Part 2: Truing the Wheel
Part 1 dealt with the install and pattern of the spokes. -->Here
This part deals with the process of centering the wheel in both planes, vertical and horizontal and ensuring that the wheel is also centered between the forks (front) or swingarm (rear).
While the 1st part went fairly quickly, approx 1 hr, this part took me fairly long, approx 2.5 hrs
budget your time accordingly.
Safety is always a big issue, so to that end I tied the center stand to the front of the bike so that it couldnt fold.
Failure to do will cause the bike to collapse onto the sump or exhaust damaging either or both.
Step 1: Centering the Wheel on the Bike
First I center the wheel on the bike in either the front forks or rear swingarm depending on which one I'm tackling.
In this case its the rear wheel so back on the bike it goes, setting it up as though ready to ride.
In the case of the Enfield its got adjustable cams (notched) to ensure proper chain tension and that the wheel tracks straight.
I find it easier to remove the top of the RHS shock and fold it down, as well as remove the mudguard assembly for easy access to the wheel and swingarm assembly.
I've installed a threaded rod to act as a pointer in the lower mudguard mounting hole.
Step 2: In Closer
A top view of pointer and rim, I set the valve hole (good ref point) of the rim next to the pointer and center it in relation to the swingarm.This will most likely take some tweaking of the spokes to achieve.
Step 3: Vertical Adjusting
I like to use the M pattern when doing vertical adjustment, well it looks like an M but I spose it could be a W too.
Lets say that the rim when rotated has the highest point at A you would then need to tighten both spoke sets at A, the red set and the blue set to pull down the rim equally at A. Of course by the same token you would need to loosen both sets, pink and green at B to give the rim space to move down.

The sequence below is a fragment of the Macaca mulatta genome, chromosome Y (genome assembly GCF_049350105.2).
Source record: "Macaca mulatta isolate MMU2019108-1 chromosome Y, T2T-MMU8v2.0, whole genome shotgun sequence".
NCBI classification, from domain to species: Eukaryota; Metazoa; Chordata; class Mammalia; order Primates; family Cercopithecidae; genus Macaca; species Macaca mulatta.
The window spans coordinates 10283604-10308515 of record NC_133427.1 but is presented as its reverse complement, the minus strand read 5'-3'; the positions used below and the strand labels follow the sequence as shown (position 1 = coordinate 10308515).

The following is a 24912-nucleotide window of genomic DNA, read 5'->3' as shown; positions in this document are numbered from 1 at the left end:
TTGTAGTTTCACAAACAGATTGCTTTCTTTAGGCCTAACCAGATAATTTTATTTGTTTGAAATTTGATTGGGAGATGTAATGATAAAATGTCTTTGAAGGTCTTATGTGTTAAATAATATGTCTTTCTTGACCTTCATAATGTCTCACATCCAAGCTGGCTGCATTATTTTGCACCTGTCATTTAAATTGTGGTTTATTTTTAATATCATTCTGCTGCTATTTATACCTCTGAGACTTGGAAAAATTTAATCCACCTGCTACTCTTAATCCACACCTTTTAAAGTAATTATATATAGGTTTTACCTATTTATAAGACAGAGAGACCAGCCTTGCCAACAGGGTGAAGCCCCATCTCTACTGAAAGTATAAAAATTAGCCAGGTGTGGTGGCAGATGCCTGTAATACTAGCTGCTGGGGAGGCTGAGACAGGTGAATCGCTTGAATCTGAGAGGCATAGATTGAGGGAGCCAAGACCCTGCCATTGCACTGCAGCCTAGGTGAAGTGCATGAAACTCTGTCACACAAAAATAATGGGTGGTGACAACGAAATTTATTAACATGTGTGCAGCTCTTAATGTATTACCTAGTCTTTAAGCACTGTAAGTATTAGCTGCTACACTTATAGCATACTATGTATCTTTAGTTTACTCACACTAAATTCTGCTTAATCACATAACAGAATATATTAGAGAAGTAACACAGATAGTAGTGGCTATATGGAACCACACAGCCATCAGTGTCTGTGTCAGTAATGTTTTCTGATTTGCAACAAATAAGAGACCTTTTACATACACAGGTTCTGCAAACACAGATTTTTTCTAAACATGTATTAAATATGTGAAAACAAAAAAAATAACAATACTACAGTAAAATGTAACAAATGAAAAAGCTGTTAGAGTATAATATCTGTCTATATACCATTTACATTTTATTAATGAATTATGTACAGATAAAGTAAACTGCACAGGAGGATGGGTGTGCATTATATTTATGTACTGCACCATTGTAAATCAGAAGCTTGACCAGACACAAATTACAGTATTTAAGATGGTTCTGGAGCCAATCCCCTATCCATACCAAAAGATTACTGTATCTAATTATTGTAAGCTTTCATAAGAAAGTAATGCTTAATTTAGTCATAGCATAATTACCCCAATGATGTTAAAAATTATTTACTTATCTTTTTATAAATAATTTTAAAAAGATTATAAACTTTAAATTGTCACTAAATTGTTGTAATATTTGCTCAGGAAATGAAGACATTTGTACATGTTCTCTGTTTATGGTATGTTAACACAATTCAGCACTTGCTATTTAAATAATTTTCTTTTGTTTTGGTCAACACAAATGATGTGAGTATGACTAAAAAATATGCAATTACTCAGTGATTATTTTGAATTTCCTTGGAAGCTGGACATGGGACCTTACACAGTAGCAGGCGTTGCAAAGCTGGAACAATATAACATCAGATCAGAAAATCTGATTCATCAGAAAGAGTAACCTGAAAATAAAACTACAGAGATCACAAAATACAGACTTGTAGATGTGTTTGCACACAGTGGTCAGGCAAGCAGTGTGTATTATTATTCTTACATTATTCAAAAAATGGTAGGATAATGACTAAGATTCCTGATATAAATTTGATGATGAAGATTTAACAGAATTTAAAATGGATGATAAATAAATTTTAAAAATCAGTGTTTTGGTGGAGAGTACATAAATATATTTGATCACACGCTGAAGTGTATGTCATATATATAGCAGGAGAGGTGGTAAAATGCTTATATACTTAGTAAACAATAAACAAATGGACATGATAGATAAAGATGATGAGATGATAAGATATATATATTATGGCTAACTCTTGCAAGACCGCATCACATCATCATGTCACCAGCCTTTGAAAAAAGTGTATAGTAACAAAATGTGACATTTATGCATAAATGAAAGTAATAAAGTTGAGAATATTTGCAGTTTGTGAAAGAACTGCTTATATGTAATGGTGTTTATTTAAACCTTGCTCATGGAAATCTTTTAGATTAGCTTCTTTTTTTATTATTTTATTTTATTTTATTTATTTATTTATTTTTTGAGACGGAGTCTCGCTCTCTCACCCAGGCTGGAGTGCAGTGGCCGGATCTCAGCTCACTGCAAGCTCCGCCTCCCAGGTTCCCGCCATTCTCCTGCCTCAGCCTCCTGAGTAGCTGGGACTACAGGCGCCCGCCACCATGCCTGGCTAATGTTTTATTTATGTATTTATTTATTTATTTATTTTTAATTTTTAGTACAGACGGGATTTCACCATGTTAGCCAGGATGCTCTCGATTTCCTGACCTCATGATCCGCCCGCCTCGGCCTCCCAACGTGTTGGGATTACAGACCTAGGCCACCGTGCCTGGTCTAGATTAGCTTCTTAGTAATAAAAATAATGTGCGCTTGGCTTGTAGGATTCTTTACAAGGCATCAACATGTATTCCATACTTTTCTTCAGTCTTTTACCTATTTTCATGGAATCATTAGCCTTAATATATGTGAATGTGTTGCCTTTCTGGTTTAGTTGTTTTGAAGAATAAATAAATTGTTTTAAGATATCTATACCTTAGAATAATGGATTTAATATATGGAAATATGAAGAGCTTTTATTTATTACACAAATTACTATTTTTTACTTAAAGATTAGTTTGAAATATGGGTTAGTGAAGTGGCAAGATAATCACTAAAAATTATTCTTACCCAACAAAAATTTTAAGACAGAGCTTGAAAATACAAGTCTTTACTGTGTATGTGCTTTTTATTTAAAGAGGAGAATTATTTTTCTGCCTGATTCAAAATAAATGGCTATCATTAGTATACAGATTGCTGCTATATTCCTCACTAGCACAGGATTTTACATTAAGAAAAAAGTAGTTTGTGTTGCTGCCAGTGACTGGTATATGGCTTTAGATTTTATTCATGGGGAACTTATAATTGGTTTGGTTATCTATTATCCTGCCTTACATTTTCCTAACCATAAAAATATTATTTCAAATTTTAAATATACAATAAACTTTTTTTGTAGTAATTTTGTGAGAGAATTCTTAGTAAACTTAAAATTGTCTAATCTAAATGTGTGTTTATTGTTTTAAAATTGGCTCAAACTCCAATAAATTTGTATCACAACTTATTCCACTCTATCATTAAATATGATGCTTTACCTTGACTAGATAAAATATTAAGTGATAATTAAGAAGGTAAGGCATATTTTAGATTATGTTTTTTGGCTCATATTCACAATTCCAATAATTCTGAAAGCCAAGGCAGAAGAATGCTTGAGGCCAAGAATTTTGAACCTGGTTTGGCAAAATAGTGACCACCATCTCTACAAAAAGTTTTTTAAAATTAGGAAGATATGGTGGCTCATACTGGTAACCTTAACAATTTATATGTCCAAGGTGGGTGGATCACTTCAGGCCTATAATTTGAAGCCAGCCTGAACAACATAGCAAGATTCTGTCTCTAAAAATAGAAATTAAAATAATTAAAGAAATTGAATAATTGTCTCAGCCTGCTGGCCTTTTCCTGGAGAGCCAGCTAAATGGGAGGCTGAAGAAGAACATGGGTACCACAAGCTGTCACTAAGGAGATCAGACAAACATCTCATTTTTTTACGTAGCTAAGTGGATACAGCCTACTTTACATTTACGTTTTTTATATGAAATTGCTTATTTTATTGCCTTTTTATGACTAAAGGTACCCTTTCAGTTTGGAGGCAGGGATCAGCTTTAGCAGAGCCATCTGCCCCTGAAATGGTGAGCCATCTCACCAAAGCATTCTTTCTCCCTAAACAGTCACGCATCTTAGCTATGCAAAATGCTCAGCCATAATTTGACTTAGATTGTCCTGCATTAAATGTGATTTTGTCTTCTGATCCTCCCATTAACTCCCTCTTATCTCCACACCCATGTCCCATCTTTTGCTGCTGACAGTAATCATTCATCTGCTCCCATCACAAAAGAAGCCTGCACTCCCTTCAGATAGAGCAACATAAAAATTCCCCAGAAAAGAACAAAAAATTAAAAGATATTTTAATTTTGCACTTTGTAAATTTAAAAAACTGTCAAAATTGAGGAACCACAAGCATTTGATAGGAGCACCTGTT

I usually tighten a quarter turn at a time, yes it does take longer but the chance of me warping the heck outta my rim is less.
I proceed with this rotating to find the high spot and then adjusting till the entire rim is almost within the 0.5mm spec for out of round, then I move on to the side to side deviation, that spec is also 0.5mm.
Of course if speed is your thing then smaller tolerances would be even more desirable.
Step 4: Side Adjustments
For this adjustment I rotate the rim looking for deflection to the left, my reference pointer being on the right, and then tighten the spoke at that point that goes to the right side of the hub, as well as a spoke on either side of the identified spoke, making sure they also go to the right side of the hub.
This serves to pull the rim over to the right, making sure not to pull the rim further to the right than the valve hole which was my ref point, otherwise the rim/wheel assembly wont be centered in the swingarm/front forks.
In the diagram, if the rim is too far to the left A then I tighten the black spoke going to the right side of the hub.
Likewise tightening red A spokes would serve to pull the rim over to the left.
Step 5: And Finally
this gap is too large, I use a piece of paper to barely slip through as a reference.
Here I will need to tighten spokes going to the right side of the hub to pull the rim closer to the right.
Once the rim is centered to my satisfaction then I work my way around the rim giving every spoke a quarter turn, and then once more for good measure. This serves to tension the spokes properly and now they should have a nice ring to them. One last check to make sure everything is still centered and then its on to the tyre installation.
I rub my thumb around the rim before installing the tube/tyre to check for any high spokes ( must be filed down) or sharp edges that could cut the tube, saves work later on repairing punctures, and also put back the rim tape that was covering the spoke nipples
To finish off I tap around the rim to sort of seat the spokes. Same sort of thing achieved by installing tube and tyre and inflating, then bouncing the wheel on the ground, gently, not like a lunatic. A wheel has a strange knack of bouncing in an unpredictable way like a rugby ball, so its probably better to use a rubber mallet.
If all this is doesnt make sense, then theres another well worded spoked wheel repair site here